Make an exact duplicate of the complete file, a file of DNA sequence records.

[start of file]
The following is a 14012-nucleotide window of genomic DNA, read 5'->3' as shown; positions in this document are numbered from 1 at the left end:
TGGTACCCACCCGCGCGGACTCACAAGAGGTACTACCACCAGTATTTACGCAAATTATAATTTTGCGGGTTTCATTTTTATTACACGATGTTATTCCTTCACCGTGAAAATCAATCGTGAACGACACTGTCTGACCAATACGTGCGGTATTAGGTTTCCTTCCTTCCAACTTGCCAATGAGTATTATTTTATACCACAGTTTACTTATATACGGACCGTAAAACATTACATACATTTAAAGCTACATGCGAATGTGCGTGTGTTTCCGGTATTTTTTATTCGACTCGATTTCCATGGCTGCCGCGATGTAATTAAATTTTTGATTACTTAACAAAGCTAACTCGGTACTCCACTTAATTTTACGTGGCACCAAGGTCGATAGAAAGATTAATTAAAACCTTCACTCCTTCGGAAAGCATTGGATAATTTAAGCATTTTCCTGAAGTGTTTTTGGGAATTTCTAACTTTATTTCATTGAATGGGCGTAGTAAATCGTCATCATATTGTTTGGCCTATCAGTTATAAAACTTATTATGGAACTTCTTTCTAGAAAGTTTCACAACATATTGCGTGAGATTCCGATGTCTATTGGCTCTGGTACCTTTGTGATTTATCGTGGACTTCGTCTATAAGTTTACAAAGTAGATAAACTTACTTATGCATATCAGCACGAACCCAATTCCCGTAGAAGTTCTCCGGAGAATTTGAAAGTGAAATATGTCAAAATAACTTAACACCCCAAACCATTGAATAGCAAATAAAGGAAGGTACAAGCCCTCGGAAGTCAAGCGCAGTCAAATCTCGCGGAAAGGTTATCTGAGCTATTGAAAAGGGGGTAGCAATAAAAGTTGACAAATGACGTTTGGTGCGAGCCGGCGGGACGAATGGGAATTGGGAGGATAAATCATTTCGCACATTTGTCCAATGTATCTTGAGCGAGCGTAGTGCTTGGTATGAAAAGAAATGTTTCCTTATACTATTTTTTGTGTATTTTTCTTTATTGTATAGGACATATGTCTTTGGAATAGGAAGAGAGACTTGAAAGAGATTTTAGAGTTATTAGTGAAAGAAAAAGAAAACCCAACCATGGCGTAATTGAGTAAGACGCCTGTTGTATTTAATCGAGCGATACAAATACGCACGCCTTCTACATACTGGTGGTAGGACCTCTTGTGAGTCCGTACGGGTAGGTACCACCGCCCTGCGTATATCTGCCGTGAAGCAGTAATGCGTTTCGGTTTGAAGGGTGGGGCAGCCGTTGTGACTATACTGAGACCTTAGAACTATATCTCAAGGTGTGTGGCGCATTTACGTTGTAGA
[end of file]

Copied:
The following is a 14012-nucleotide window of genomic DNA, read 5'->3' as shown; positions in this document are numbered from 1 at the left end:
TGGTACCCACCCGCGCGGACTCACAAGAGGTACTACCACCAGTATTTACGCAAATTATAATTTTGCGGGTTTCATTTTTATTACACGATGTTATTCCTTCACCGTGAAAATCAATCGTGAACGACACTGTCTGACCAATACGTGCGGTATTAGGTTTCCTTCCTTCCAACTTGCCAATGAGTATTATTTTATACCACAGTTTACTTATATACGGACCGTAAAACATTACATACATTTAAAGCTACATGCGAATGTGCGTGTGTTTCCGGTATTTTTTATTCGACTCGATTTCCATGGCTGCCGCGATGTAATTAAATTTTTGATTACTTAACAAAGCTAACTCGGTACTCCACTTAATTTTACGTGGCACCAAGGTCGATAGAAAGATTAATTAAAACCTTCACTCCTTCGGAAAGCATTGGATAATTTAAGCATTTTCCTGAAGTGTTTTTGGGAATTTCTAACTTTATTTCATTGAATGGGCGTAGTAAATCGTCATCATATTGTTTGGCCTATCAGTTATAAAACTTATTATGGAACTTCTTTCTAGAAAGTTTCACAACATATTGCGTGAGATTCCGATGTCTATTGGCTCTGGTACCTTTGTGATTTATCGTGGACTTCGTCTATAAGTTTACAAAGTAGATAAACTTACTTATGCATATCAGCACGAACCCAATTCCCGTAGAAGTTCTCCGGAGAATTTGAAAGTGAAATATGTCAAAATAACTTAACACCCCAAACCATTGAATAGCAAATAAAGGAAGGTACAAGCCCTCGGAAGTCAAGCGCAGTCAAATCTCGCGGAAAGGTTATCTGAGCTATTGAAAAGGGGGTAGCAATAAAAGTTGACAAATGACGTTTGGTGCGAGCCGGCGGGACGAATGGGAATTGGGAGGATAAATCATTTCGCACATTTGTCCAATGTATCTTGAGCGAGCGTAGTGCTTGGTATGAAAAGAAATGTTTCCTTATACTATTTTTTGTGTATTTTTCTTTATTGTATAGGACATATGTCTTTGGAATAGGAAGAGAGACTTGAAAGAGATTTTAGAGTTATTAGTGAAAGAAAAAGAAAACCCAACCATGGCGTAATTGAGTAAGACGCCTGTTGTATTTAATCGAGCGATACAAATACGCACGCCTTCTACATACTGGTGGTAGGACCTCTTGTGAGTCCGTACGGGTAGGTACCACCGCCCTGCGTATATCTGCCGTGAAGCAGTAATGCGTTTCGGTTTGAAGGGTGGGGCAGCCGTTGTGACTATACTGAGACCTTAGAACTATATCTCAAGGTGTGTGGCGCATTTACGTTGTAGA